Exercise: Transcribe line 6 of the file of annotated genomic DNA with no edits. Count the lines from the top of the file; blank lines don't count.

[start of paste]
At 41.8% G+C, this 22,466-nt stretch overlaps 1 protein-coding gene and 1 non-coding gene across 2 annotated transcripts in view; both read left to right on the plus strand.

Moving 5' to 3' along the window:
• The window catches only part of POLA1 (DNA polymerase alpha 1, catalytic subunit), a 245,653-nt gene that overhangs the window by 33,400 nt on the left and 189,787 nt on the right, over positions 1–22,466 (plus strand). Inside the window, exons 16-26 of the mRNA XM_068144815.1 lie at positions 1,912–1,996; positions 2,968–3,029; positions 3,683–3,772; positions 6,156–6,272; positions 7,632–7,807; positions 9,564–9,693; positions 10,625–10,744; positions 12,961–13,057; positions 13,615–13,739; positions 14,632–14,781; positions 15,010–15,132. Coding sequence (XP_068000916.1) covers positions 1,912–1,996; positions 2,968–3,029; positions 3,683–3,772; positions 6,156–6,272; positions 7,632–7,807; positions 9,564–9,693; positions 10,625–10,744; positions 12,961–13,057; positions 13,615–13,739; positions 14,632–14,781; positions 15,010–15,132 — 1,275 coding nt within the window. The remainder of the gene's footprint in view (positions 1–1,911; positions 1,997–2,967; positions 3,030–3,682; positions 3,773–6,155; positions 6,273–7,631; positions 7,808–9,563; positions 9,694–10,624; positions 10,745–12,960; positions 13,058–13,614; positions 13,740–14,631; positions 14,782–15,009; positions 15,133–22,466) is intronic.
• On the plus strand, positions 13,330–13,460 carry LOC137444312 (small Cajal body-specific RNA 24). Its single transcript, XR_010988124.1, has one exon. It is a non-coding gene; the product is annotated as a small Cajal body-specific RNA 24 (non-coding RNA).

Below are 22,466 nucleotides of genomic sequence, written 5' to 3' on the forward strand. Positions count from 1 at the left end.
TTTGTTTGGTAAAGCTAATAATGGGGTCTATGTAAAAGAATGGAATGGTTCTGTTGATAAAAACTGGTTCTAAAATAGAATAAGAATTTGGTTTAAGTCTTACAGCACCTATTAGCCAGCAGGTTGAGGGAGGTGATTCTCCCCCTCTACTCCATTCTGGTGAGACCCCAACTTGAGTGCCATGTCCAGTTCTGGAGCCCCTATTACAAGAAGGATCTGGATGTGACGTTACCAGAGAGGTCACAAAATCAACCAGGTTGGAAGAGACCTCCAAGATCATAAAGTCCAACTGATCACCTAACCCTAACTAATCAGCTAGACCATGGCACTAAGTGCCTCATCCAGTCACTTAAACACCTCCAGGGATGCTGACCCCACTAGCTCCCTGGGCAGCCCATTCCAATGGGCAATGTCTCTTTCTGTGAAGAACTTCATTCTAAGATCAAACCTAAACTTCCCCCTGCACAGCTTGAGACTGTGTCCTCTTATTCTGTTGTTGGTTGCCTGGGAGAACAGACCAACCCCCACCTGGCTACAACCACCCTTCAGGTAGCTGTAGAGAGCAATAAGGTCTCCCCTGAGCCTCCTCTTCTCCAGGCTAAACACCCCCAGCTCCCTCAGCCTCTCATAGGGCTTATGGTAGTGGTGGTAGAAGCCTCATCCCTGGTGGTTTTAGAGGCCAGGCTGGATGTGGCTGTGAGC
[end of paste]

TTTGTTTGGTAAAGCTAATAATGGGGTCTATGTAAAAGAATGGAATGGTTCTGTTGATAAAAACTGGTTCTAAAATAGAATAAGAATTTGGTTTAAGTCTTACAGCACCTATTAGCCAGCAGGTTGAGGGAGGTGATTCTCCCCCTCTACTCCATTCTGGTGAGACCCCAACTTGAGTGCCATGTCCAGTTCTGGAGCCCCTATTACAAGAAGGATCTGGATGTGACGTTACCAGAGAGGTCACAAAATCAACCAGGTTGGAAGAGACCTCCAAGATCATAAAGTCCAACTGATCACCTAACCCTAACTAATCAGCTAGACCATGGCACTAAGTGCCTCATCCAGTCACTTAAACACCTCCAGGGATGCTGACCCCACTAGCTCCCTGGGCAGCCCATTCCAATGGGCAATGTCTCTTTCTGTGAAGAACTTCATTCTAAGATCAAACCTAAACTTCCCCCTGCACAGCTTGAGACTGTGTCCTCTTATTCTGTTGTTGGTTGCCTGGGAGAACAGACCAACCCCCACCTGGCTACAACCACCCTTCAGGTAGCTGTAGAGAGCAATAAGGTCTCCCCTGAGCCTCCTCTTCTCCAGGCTAAACACCCCCAGCTCCCTCAGCCTCTCATAGGGCTTATGGTAGTGGTGGTAGAAGCCTCATCCCTGGTGGTTTTAGAGGCCAGGCTGGATGTGGCTGTGAGC